If you’ve ever played a video game, you know that the controller is an invaluable tool, capable of sending physical feedback, like a vibration, without you having to take your eyes off the screen.
What if that kind of technology moved to cars? Imagine if the controller – in this case, the manual shift knob – could tell you through vibration when to shift? Maybe you’re new to using a manual transmission, or just want to know the optimum time to shift if you’re looking for the best fuel economy?
Ford engineer Zach Nelson has figured out how to use open source hardware and software, 3D printing, wireless connectivity and Microsoft™ Xbox 360® for haptic feedback for the Ford Mustang Shelby GT500. You might be asking what the heck all that means! Well, the Ford open-source OpenXC software and hardware platform enables developers to create apps that leverage the data available through a vehicle’s on-board diagnostics port to make creative innovation like a vibrating shift knob possible.
Now, a little about Zach: he’s a relative newcomer; he joined Ford in September 2012 through the Blue Oval college graduate program. He graduated from MIT with an engineering degree, and his first assignment was at the Ford Research and Innovation Center in Dearborn, Michigan, where he was introduced to OpenXC. It was there that Zach learned to build a mobile app.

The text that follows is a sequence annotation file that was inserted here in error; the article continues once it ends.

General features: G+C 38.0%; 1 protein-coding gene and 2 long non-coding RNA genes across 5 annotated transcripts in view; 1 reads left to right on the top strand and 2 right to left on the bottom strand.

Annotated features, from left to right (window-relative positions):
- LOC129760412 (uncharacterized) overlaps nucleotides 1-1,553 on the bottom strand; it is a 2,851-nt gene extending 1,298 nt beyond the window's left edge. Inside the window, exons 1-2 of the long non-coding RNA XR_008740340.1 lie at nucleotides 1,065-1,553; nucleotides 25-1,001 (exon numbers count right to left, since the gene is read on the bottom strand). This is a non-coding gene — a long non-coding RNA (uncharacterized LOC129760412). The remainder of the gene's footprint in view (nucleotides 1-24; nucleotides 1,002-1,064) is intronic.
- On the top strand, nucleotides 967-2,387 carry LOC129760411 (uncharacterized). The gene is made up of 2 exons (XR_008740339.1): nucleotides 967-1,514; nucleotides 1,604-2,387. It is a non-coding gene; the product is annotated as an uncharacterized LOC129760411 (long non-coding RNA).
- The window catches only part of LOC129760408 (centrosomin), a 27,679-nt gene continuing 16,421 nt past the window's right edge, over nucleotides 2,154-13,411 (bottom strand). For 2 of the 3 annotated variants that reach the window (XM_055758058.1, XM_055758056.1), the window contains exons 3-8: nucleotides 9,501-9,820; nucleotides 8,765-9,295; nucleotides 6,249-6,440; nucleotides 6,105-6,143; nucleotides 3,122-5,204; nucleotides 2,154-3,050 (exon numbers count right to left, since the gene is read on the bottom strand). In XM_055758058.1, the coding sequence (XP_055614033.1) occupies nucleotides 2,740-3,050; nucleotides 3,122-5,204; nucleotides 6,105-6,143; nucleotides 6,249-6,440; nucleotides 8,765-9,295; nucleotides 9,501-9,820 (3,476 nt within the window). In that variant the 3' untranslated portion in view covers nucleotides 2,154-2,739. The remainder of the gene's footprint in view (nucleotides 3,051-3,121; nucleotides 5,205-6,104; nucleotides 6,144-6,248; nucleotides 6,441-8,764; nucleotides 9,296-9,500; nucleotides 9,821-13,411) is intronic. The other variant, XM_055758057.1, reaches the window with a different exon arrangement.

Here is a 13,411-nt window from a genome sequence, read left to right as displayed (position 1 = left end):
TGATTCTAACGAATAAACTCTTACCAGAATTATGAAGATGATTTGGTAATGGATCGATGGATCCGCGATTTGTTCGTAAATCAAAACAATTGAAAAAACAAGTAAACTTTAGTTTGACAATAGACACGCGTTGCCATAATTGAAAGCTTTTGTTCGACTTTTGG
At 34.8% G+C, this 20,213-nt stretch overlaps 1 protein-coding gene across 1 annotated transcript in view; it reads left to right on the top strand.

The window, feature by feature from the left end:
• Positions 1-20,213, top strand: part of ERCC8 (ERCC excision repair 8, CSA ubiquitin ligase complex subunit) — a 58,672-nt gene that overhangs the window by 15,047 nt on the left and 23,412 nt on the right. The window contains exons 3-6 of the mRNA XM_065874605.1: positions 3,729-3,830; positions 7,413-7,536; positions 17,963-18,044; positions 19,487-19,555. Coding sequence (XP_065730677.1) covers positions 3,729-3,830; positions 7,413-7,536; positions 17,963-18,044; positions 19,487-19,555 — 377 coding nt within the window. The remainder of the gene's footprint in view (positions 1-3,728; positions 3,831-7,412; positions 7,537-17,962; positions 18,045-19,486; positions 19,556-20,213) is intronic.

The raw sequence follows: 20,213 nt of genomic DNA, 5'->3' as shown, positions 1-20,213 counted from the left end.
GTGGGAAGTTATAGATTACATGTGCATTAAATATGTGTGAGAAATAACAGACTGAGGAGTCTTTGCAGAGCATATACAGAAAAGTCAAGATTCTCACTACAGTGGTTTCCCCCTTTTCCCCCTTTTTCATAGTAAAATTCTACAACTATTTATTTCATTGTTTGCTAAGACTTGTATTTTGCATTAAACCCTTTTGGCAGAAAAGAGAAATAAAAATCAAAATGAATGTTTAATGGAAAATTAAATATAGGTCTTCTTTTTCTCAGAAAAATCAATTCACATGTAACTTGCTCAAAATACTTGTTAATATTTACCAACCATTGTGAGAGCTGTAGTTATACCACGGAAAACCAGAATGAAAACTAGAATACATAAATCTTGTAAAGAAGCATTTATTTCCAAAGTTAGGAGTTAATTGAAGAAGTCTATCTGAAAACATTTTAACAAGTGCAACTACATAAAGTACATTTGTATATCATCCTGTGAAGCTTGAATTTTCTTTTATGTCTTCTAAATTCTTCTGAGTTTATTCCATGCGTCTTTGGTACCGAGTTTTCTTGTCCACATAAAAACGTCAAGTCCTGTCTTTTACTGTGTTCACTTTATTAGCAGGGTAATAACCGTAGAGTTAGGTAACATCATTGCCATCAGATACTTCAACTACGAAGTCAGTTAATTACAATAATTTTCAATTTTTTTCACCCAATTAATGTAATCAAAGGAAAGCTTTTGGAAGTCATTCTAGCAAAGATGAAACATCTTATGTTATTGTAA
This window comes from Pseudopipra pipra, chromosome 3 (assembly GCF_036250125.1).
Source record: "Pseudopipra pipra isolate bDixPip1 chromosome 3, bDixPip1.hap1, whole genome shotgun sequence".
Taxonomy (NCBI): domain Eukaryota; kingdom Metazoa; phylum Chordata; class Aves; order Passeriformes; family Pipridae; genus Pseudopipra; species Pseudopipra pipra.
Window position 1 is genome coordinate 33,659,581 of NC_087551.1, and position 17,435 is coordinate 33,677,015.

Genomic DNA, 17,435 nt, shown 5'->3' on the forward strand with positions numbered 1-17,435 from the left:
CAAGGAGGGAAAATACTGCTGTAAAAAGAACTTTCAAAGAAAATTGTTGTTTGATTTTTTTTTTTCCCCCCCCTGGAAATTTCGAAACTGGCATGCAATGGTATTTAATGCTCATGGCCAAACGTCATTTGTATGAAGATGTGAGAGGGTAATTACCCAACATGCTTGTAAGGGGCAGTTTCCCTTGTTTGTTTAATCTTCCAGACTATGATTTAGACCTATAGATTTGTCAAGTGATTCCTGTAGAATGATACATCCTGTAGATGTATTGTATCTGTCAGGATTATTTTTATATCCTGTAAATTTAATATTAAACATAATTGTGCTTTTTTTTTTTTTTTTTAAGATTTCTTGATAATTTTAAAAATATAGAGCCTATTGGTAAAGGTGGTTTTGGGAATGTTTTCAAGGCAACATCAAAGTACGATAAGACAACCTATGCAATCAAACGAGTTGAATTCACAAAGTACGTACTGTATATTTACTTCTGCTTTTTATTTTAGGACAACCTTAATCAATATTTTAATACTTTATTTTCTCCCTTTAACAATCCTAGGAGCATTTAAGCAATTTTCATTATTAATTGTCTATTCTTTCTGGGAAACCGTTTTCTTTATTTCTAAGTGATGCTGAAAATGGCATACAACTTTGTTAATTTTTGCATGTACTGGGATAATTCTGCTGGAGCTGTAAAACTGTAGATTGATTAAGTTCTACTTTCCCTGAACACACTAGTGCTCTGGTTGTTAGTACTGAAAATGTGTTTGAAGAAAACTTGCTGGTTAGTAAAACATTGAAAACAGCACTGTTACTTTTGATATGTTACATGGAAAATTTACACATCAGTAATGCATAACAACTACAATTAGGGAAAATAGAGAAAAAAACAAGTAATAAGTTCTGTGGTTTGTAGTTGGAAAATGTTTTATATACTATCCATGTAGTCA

What came next for Zach was designing an app that could use real-time engine data like rpm, accelerator pedal position and vehicle speed to calculate optimum shift points for a manual transmission. He then modified a digital model of the shift knob from a Ford Focus ST and installed various components, including the vibration motor from a Microsoft Xbox 360 game controller.
“OpenXC is a great platform for developing connected apps and aftermarket upgrades, or quickly prototyping features that could eventually be incorporated directly into the vehicle,” Zach explained. “The basic concept of my system could be integrated directly into the car, and used on automatic-transmission vehicles with paddle shifters with electric power steering.” The vibrating knob could be installed on a stock shift lever.
For performance cars like the Mustang, the potential for customization using OpenXC points to a secure future for both tuners and developers alike. And places like the Maker Faire are where do-it-yourself innovative inventions such as Zach created are spotlighted, and it’s for learning and building through workshops and demonstrations. Or, simply put, it’s how inspiration comes to life. And if there isn’t yet an app for that, it’s bound to be here soon, thanks to people like Zach paving the way.